8. This study shows not only the areas of the brain most likely effected in this condition, but also, that during hallucinogen use, these areas of the brain are stimulated(and possibly overstimulated?(such as in the lithium study)) Brain imaging studiesUntil recently, many neural circuit models were based on animal studies, and implications for the effects of hallucinogenic drugs or disease models in humans were based on inferences from these studies. However, functional neuroimaging studies enable one to examine these neural circuit models directly and test specific hypotheses about the role of specific neural systems in the expression of ASC. PET with the radiotracer 18F-fluorodcoxyglucose (18FDG) was used to assess drug-induced changes in the regional cerebral metabolic rate of glucose (CMRglu), as an index of cerebral activity. We found that a hallucinogenic dose of racemic ketamine increased neuronal activity in the prefrontal cortex (hyperfrontality) and associated limbic regions, as well as in striatal and thalamic structures in healthy volunteers, giving the first evidence that functional alterations in CSTC loops may underlie the symptomatology of drug-induced ASC.50 This hyperfrontality finding was corroborated and extended in subsequent studies in healthy volunteers in which the effects of hallucinogens and NMDA antagonists including psilocybin, racemic ketamine, and S-ketamine were compared. In particular, we found that, despite different primary mechanisms of action, the two classes of drugs produced strikingly similar brain activation patterns as indexed by normalized CMRglu. Both psilocybin and ketamine markedly increased brain activity bilaterally in the frontomedial and frontolateral cortex, including the anterior cingulate. Lesser increases were found in the temporomedial, superior, and inferior parietal cortices, striatum, and thalamus. Decreases were found in the left caudate nucleus, bilaterally in the ventral striatum, occipital lobe, and visual pathway.9-11 A correlational analysis revealed that the metabolic hyperfrontality in ketamine and psilocybin subjects was associated with a depersonalization/derealization syndrome, thought disturbances, and mania-like symptoms.9-11 The hyperfrontality finding in ASC was further supported by evidence from brain imaging studies with ketamine and psilocybin in healthy volunteers27,51 and was also found in subjects treated with the classic pheny le thyl amine hallucinogen mescaline.52 https://www.ncbi.nlm.nih.gov/pmc/articles/PMC3181663/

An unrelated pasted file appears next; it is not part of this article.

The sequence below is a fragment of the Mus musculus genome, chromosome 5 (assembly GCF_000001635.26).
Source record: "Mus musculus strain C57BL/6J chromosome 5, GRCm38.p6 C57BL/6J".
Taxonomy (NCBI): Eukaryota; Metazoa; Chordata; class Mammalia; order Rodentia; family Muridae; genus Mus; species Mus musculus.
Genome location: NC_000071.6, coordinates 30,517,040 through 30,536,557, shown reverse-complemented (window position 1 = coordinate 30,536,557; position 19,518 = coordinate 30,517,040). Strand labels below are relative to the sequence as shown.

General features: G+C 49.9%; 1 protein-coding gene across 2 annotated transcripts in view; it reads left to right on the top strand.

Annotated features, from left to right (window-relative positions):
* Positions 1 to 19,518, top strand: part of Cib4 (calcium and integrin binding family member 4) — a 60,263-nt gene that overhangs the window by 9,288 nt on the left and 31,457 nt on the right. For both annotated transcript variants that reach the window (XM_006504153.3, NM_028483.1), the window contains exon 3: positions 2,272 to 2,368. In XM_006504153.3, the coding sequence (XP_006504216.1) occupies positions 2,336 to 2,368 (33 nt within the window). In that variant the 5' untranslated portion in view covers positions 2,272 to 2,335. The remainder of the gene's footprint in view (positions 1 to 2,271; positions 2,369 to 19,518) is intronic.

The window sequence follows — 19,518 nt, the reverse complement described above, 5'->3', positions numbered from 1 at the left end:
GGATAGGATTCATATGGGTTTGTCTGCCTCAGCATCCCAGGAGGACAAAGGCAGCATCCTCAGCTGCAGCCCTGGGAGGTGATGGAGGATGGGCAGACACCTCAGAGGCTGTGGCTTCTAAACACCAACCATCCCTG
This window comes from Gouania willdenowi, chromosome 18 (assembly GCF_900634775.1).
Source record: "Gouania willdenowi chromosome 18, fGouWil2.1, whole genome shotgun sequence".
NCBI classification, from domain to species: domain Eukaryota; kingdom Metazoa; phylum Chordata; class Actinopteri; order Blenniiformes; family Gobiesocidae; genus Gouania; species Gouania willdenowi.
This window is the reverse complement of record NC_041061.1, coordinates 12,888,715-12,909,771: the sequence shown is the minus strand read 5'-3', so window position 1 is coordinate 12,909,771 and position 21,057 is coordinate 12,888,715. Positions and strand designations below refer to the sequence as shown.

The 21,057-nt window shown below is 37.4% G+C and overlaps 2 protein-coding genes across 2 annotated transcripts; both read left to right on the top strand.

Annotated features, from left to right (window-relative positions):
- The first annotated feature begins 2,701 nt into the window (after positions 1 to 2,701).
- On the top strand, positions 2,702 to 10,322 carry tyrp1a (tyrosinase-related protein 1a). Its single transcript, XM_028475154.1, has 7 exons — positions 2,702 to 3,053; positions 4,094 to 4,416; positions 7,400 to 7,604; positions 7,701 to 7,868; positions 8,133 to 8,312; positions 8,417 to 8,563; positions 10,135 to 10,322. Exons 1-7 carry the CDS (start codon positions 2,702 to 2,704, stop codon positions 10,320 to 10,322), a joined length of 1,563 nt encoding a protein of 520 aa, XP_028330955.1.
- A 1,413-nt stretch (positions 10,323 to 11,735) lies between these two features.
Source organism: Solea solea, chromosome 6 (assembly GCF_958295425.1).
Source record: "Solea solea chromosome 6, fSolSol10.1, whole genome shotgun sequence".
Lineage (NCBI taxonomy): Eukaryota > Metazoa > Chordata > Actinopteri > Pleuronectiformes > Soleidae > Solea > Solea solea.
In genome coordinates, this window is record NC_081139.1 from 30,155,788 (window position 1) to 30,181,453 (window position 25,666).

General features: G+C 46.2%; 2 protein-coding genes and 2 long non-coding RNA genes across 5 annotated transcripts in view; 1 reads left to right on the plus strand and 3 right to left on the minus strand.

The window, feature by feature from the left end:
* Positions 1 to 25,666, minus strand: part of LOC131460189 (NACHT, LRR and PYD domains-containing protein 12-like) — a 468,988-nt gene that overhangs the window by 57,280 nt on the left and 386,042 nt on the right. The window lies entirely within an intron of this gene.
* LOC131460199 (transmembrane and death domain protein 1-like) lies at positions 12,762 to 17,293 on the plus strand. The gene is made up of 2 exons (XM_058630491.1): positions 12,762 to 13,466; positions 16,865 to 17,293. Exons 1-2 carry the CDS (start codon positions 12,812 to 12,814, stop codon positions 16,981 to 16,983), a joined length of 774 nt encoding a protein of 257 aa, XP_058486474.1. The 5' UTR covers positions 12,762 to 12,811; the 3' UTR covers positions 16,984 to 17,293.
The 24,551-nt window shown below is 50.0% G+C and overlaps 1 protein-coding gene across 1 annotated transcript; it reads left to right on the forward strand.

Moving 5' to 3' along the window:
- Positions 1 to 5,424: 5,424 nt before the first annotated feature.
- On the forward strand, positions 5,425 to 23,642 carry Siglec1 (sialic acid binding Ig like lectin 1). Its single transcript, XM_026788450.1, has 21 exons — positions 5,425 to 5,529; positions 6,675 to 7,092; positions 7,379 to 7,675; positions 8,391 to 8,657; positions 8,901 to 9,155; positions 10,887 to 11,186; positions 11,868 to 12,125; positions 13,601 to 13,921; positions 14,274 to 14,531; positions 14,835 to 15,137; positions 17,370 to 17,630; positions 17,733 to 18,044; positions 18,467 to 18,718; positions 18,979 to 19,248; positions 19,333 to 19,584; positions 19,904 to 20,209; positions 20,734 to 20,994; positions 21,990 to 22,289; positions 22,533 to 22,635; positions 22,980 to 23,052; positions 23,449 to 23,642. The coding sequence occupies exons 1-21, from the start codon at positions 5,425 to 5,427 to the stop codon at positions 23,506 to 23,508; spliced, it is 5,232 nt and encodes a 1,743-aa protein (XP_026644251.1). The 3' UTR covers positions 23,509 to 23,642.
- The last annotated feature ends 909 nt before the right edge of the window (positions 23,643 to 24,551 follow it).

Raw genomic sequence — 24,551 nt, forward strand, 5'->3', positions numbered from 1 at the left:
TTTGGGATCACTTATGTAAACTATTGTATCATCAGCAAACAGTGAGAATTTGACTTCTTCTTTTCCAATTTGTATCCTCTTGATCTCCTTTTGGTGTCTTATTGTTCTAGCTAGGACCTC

9. This report here seems to imply that there is the possibility that MDMA acting on serotonin receptors may cause acute brain infarction in the forebrain and brain stem/mid brain. Keep in mind most hallucinogens act on the serotonin receptors, so could have similar effects to that of MDMA. HUMAN STUDIES Evidence of neurotoxicityEvidence from human studies has accumulated more slowly, but it is becoming apparent that the toxic effect of MDMA on central serotonergic systems found previously in animal studies has a clear parallel in human users of the drug.There is now direct evidence of a lasting decrease in 5-HT uptake sites (a marker for the integrity of 5-HT nerve terminals) in human volunteers with a past history of MDMAabuse.13 Moreover, this decrease correlates positively with the extent of their self-reported previous exposure to the drug, and is in keeping with decreases in more general biochemical markers for central serotonergic activity reported elsewhere.14Positron emission tomographic (PET) imaging has revealed that the consequences of MDMA toxicity may be even more widespread than predicted from animal experiments. In addition to the hippocampal formation, both the amygdala andareas of neocortex may be affected byMDMA.15 Cognitive changes in ecstasy usersThe manifestations of this neurotoxicity, in terms of altered cerebral function and behavioral change, range from neuroendocrine impairments16 to deficits in verbal memory and reasoning,17short-term memory and semantic recognition,14 and visual memory.18More general indices of intelligence are also adversely affected,19 but reports of serious long-term psychiatric disorders are still rare, with the possibility that previous exposure to MDMA merely accentuates preexisting negative personality features.20 One particularly worrying feature that has emerged is that chronic psychosis, when manifest in MDMA users, reportedly responds poorly to therapy.21 The effects of MDMA on cognitive performance arising directly from drug—induced neurotoxicity may be compounded by indirect effects on the cerebral circulation. As well as providing extensive innervation of forebrainneuronal systems, there is also evidence that cerebral blood vessels are innervated by the same serotonergic neurons arising from themesencephalon.22 It should not be surprising then that both acute and chronic treatments with MDMAproduce cerebrovascular effects. In rats, the acute effect of MDMA is to produce pronounced focal cerebrovascularhyperemia,23 which, in anatomic distribution, is directly parallel to the occurrence ofMDMA-associated hemorrhagic stroke in humans.24 In contrast, the chronic cerebrovascular effects of MDMA are more subtle under normal physiologic conditions and require the superimposition of physiologic stress before becoming fully apparent.25 It is now evident that MDMA abuse is an important risk factor for cerebrovascular accidents in young people. If these vascular accidents are neurologically silent, however, they may only become apparent at a later date. This effect may parallel the type of cognitive decline seen in patients with multi-infarctdementia.